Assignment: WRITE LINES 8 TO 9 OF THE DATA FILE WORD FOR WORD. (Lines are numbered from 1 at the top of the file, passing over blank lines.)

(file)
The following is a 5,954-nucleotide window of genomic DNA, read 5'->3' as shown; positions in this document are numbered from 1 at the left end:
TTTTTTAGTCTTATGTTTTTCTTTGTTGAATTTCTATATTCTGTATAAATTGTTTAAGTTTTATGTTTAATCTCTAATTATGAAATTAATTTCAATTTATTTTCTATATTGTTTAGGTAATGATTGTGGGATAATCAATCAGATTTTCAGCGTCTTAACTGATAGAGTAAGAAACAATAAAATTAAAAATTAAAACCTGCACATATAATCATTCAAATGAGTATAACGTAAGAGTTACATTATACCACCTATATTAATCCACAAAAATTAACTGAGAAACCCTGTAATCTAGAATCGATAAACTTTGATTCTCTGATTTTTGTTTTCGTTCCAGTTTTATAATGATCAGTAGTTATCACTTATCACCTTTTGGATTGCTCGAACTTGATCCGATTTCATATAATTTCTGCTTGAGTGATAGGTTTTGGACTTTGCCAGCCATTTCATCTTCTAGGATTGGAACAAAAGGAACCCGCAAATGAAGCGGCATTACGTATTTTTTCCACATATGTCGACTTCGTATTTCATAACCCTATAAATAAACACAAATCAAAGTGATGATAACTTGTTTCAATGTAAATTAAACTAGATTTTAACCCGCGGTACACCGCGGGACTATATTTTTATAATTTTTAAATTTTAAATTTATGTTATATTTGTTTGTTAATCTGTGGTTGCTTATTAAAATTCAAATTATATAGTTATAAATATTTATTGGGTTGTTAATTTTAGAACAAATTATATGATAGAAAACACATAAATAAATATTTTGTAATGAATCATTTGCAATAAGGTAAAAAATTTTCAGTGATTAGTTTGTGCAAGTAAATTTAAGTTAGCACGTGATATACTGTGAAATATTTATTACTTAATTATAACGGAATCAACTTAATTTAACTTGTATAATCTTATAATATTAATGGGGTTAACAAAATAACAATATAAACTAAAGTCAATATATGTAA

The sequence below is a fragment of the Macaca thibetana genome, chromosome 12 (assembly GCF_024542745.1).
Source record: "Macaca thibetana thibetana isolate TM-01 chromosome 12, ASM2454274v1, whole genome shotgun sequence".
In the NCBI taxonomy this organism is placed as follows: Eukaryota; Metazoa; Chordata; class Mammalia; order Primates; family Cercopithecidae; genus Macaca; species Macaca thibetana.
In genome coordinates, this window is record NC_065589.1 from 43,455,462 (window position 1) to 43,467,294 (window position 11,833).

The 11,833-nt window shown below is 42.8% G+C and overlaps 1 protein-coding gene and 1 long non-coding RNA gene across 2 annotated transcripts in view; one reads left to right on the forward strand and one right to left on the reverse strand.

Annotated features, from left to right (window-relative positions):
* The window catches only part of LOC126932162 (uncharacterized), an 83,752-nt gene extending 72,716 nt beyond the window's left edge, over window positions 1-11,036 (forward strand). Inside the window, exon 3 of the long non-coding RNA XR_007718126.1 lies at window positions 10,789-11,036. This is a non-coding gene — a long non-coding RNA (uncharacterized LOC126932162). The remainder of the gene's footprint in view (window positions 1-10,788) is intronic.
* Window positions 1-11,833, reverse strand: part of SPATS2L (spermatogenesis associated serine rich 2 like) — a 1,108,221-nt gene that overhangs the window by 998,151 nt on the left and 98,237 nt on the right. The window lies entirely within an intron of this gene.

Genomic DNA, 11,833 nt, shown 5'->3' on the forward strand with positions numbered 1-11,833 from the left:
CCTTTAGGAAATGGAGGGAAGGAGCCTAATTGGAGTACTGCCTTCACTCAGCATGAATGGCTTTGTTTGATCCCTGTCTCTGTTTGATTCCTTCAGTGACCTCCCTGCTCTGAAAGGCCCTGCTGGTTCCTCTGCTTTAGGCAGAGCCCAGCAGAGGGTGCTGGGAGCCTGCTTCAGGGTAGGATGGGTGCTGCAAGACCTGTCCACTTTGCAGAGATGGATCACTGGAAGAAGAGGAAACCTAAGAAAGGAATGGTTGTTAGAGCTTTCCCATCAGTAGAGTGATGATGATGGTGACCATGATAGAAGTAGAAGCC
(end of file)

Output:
Annotated features, from left to right (window-relative positions):
* The window catches only part of LOC126932162 (uncharacterized), an 83,752-nt gene extending 72,716 nt beyond the window's left edge, over window positions 1-11,036 (forward strand). Inside the window, exon 3 of the long non-coding RNA XR_007718126.1 lies at window positions 10,789-11,036. This is a non-coding gene — a long non-coding RNA (uncharacterized LOC126932162). The remainder of the gene's footprint in view (window positions 1-10,788) is intronic.